|Publication number||US7491002 B2|
|Application number||US 11/088,736|
|Publication date||17 Feb 2009|
|Filing date||25 Mar 2005|
|Priority date||29 Mar 2004|
|Also published as||US20050259985|
|Publication number||088736, 11088736, US 7491002 B2, US 7491002B2, US-B2-7491002, US7491002 B2, US7491002B2|
|Inventors||Christopher Blair Mulvey, Russell Henry Mullins, William Rolfe Henry|
|Original Assignee||Criterion Technology, Inc.|
|Export Citation||BiBTeX, EndNote, RefMan|
|Patent Citations (16), Referenced by (5), Classifications (12), Legal Events (3)|
|External Links: USPTO, USPTO Assignment, Espacenet|
This invention relates generally to surveillance camera enclosures and housings, and more specifically with a spherical lens enclosure that provides the benefits of hemispherical lens applications with additional viewing and covert capabilities.
It is very common to use closed circuit television cameras for video surveillance. In many applications, it is necessary to mount the camera inside an enclosure to protect the device from weather, tampering, and provide an obscure means of pointing a camera without visible detection. In such situations, an optically clear lens enclosure is typically utilized to minimize video degradation.
The prior art discloses a hemispherical polymer lens enclosure. These devices employ fixed or motorized platforms that pan and tilt a camera, allowing the camera to be moved and aimed at various locations in the viewing area. These devices have a very limited tilt range and can view areas from directly in the center of the hemispherical enclosure to the perimeter of the enclosure. Also, in a hemispherical enclosure, the camera is mounted within the hemisphere, below what would be the spherical center. In this position, the enclosure provides a distorting surface to the view of the camera as the inner surface of a hemisphere is radially symmetric only from the center of the sphere.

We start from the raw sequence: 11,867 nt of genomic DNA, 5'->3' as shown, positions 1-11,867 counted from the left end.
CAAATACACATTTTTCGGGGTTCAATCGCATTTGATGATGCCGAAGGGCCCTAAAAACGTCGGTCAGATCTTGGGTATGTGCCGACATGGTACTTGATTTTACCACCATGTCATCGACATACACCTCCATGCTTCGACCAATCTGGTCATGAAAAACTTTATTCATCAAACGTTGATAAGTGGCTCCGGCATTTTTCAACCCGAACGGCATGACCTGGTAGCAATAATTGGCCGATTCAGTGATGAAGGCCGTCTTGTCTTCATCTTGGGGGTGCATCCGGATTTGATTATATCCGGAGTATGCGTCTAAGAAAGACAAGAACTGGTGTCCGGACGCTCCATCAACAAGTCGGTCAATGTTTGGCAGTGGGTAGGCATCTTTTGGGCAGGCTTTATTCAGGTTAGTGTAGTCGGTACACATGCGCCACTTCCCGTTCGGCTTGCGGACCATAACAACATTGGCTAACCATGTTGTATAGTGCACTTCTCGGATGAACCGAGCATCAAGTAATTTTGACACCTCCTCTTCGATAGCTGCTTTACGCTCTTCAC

Many applications in closed circuit television applications demand that an increase in tilt range be afforded to the user. The only previous solution has been to utilize motorized platforms without a hemispherical polymer lens enclosure.
These and other features and advantages of the present invention will become apparent from consideration of the following specification when taken in conjunction with the accompanying drawings in which:
The present invention provides a generally spherical lens enclosure that is formed by bonding a plurality of optical sections. A minimal seam joining the optical sections may be located at any point on the sphere in relation to the mounting location. In making the seams at the juncture of the optical sections, the purpose is to maximize mechanical strength while minimizing the optical obstruction that may be induced by the seam.
Once the sphere has been formed, a molded liner can be inserted through a mounting hole to obscure the camera position. The mounting hole connects to a conduit that contains wiring for the internal components within the spherical lens enclosure.